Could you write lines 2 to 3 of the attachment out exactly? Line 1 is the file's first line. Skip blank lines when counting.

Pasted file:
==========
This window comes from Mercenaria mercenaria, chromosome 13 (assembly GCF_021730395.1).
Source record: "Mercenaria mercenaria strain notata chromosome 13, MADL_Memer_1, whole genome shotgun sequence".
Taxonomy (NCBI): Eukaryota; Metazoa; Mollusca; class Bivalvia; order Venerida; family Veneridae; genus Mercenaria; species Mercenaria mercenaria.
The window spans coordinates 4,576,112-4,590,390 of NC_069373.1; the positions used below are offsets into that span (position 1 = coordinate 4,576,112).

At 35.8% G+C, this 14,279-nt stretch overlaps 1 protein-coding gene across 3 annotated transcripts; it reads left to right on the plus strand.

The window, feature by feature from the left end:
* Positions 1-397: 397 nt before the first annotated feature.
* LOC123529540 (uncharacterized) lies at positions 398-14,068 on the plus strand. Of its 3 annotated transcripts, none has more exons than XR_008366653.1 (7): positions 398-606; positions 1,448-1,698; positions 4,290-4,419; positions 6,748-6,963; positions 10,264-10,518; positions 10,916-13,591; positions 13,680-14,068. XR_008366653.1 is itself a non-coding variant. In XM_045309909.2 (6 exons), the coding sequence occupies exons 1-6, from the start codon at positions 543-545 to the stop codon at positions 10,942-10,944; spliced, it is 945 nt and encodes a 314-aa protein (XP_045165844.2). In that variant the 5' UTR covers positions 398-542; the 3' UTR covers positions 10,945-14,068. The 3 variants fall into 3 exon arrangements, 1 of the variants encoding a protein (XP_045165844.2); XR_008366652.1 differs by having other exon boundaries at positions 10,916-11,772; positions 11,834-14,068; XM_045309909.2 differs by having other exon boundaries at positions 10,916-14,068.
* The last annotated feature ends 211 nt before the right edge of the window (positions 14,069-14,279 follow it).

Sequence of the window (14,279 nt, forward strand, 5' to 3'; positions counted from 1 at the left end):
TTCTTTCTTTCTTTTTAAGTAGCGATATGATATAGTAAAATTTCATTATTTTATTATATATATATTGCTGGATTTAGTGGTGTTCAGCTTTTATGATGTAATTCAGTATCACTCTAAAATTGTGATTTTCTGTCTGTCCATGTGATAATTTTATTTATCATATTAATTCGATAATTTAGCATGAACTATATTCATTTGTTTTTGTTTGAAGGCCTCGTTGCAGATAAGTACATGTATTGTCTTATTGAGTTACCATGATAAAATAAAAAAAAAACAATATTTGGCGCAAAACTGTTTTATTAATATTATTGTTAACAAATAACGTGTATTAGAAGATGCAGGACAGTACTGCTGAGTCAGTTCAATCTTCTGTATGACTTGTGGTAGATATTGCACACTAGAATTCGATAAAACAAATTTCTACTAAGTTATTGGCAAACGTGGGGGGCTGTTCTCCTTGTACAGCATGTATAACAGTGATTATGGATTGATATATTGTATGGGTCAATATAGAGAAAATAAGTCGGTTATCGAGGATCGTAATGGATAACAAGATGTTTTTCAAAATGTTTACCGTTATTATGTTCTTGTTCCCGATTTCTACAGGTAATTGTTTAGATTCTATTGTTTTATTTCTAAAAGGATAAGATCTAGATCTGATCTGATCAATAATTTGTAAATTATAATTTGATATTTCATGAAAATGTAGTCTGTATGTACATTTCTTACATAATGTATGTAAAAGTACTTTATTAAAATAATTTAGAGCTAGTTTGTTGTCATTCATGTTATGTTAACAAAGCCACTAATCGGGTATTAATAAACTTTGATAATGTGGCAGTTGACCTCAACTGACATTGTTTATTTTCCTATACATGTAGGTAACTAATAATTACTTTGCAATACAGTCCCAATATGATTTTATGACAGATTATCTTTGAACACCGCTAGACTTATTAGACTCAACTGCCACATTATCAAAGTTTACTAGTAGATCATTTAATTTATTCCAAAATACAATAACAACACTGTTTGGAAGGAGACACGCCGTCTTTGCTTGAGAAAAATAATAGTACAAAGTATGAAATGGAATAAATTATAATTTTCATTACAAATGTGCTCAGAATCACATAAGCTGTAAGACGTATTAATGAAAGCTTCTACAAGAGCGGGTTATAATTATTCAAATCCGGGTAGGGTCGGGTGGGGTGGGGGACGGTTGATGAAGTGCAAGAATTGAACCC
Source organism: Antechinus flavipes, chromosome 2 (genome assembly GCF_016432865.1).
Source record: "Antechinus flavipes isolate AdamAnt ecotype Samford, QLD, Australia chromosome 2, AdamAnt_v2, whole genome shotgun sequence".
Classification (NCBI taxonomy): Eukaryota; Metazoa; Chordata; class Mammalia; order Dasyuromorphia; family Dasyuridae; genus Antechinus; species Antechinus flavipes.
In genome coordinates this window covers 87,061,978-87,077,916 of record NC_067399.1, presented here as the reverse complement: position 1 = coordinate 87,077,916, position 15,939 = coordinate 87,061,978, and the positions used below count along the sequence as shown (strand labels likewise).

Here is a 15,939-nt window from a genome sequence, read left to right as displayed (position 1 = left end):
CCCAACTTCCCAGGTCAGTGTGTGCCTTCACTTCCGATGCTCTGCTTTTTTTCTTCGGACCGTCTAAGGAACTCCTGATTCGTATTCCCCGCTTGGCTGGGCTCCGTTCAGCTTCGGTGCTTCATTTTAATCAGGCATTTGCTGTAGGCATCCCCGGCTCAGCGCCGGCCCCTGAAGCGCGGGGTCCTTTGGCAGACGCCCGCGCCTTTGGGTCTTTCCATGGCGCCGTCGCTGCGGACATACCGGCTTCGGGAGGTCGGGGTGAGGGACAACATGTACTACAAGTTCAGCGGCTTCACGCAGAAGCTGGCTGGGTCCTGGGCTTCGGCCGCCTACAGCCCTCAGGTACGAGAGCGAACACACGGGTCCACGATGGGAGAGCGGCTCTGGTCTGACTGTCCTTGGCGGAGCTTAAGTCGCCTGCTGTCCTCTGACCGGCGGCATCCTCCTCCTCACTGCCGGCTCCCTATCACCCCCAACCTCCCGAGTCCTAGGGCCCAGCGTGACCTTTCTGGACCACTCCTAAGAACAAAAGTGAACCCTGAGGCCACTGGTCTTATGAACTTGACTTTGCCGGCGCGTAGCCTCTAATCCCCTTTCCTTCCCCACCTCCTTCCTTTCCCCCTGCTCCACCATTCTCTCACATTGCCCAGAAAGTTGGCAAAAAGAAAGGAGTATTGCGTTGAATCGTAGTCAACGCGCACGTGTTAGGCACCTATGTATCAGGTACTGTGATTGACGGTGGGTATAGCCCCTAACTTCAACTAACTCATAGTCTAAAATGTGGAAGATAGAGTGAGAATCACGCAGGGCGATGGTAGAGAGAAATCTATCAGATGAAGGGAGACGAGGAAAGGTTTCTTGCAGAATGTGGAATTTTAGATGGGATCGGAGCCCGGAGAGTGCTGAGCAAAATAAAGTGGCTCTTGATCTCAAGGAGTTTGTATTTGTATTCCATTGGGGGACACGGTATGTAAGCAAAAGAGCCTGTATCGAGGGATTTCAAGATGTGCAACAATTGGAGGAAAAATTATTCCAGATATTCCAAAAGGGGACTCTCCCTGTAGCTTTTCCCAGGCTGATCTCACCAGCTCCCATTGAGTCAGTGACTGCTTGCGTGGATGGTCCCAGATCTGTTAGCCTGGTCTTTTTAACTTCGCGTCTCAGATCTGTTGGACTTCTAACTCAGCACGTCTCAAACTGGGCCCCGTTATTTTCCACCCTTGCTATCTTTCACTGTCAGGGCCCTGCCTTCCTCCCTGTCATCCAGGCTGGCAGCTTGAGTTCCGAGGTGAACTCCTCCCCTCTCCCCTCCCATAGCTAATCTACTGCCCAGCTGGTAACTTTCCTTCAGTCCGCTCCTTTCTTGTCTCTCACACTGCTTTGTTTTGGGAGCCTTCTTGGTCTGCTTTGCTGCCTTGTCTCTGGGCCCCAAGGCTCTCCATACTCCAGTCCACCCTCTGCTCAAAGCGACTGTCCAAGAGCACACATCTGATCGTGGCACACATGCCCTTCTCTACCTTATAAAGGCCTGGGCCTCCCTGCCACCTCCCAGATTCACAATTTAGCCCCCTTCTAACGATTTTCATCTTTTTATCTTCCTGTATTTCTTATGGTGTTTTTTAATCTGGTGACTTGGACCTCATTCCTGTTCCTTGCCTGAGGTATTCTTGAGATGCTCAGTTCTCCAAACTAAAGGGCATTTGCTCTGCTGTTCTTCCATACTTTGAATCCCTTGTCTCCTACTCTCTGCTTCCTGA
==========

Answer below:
Source record: "Mercenaria mercenaria strain notata chromosome 13, MADL_Memer_1, whole genome shotgun sequence".
Taxonomy (NCBI): Eukaryota; Metazoa; Mollusca; class Bivalvia; order Venerida; family Veneridae; genus Mercenaria; species Mercenaria mercenaria.